Arizona Crews Try to Box in 172,788-Acre Wildfire

PHOENIX (AP) -- Firefighters cleared brush and dug containment lines Thursday as they tried to box in a wildfire burning north through central Arizona, hoping to stop it from reaching four nearby communities and forests hit by tree-killing beetles.

The Cave Creek Complex fire has charred 172,788 acres and is the second-largest wildfire in the state's history. It was burning about 20 miles southwest of the mountain communities of Pine and Strawberry, 25 miles south of Camp Verde, and five miles east of Black Canyon City, a community of about 4,500 near Interstate 17.

''It's looking real good,'' said fire spokeswoman Emily Garber. ''Our big concern is protecting the east flank and Black Canyon City. We think we have enough lag time to do so.''

No evacuations were planned but the highway patrol said they may need to close I-17 periodically throughout the holiday weekend if conditions become too smoky. The fire was six miles from the interstate Thursday afternoon.

Almost 1,600 people were fighting the fire, which about 40 percent contained along the south. A smaller portion of the fire was burning to the north and was not at all contained.

Firefighters in some areas got a boost Thursday from lighter winds and higher humidity. Relative humidity was at 10 percent and winds from the southwest were only expected to get up 20 mph, according to the National Weather Service in Phoenix.

''Things are kind of smoothing out, and that'll help firefighters,'' said meteorologist Ryan Kittell. ''But it's still pretty hot and dry.''

Crews stationed between the fire's western flank and Black Canyon City dug lines to create a space clear of vegetation and were trying to push the fire south into an area already scorched by an earlier fire. Firefighters also helped residents clear brush from around their homes, in case fire lines don't hold.

Residents worried as the flames licked closer and smoke plumes drifted overhead.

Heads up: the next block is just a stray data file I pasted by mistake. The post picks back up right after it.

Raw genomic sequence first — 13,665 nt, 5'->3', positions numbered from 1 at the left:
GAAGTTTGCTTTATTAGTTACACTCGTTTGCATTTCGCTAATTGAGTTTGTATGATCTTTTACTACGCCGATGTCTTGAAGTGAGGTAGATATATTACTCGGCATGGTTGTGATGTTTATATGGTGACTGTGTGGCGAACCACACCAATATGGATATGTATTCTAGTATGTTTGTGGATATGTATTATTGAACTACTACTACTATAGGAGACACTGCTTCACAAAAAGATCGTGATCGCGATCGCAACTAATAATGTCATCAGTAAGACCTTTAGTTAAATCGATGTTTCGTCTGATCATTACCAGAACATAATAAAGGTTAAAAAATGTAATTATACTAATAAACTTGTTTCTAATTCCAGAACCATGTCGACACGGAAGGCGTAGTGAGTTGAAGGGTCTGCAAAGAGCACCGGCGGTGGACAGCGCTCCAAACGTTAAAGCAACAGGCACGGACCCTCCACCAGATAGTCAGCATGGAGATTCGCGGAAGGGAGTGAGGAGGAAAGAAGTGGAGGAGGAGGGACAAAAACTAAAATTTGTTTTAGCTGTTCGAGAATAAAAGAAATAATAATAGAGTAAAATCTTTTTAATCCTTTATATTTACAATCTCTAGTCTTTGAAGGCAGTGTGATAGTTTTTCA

''It's just so big,'' said Black Canyon City resident Harvey Sheren, who along with his wife took the day off in case evacuations became necessary.

Others were taking a more watch-and-wait approach.

''You might as well take it with a grain of salt, a sense of humor, and pray for the best,'' said Black Canyon City resident Scooter Grider, who wasn't worried the fire would get close enough to trigger evacuations there.

On the north and eastern flanks, firefighters worked to stop flames from jumping the Verde River to the east and from reaching the town of Camp Verde to the north. The fire was 25 miles from the mostly ranch town, which is home to about 10,000 residents.

Crews up north were creating fire lines using existing roads between Campe Verde and the fire and digging hand lines in more remote areas. Once the lines are established, crews will set fires to burn away vegetation in the wildfire's path, said Chris Papen, a spokesman for the northern zone of the fire.

''The conditions are too unsafe to put firefighters right up to the fire,'' he said.

Authorities were concerned that if it crossed the Verde River, it could push into a canyon and move into Pine and Strawberry, which are just three miles apart and combined have fewer than 5,000 year-round residents. Ponderosa pine forest surrounding the towns has also been hard hit by tree-killing beetles in recent years.

Meanwhile, a finger of the fire had reached into the Pine Mountain Wilderness and was feeding on pine and juniper.

''I wouldn't say it's a huge concern, we just have to change strategies,'' Papen said. ''The brush is a fast, flash fuel but the timber takes longer to suppress.''

The Cave Creek Complex fire began as two lightning-sparked fires on June 21 near Cave Creek and within days had forced the evacuations of some 250 homes northeast of Phoenix. Eleven homes and three storage sheds were destroyed in that area before the fire moved on.

The Department of Environmental Quality issue a smoke advisory in northern Maricopa and southern Yavapai Counties, warning people to avoid outdoor activities in the early morning hours when smoke is thickest.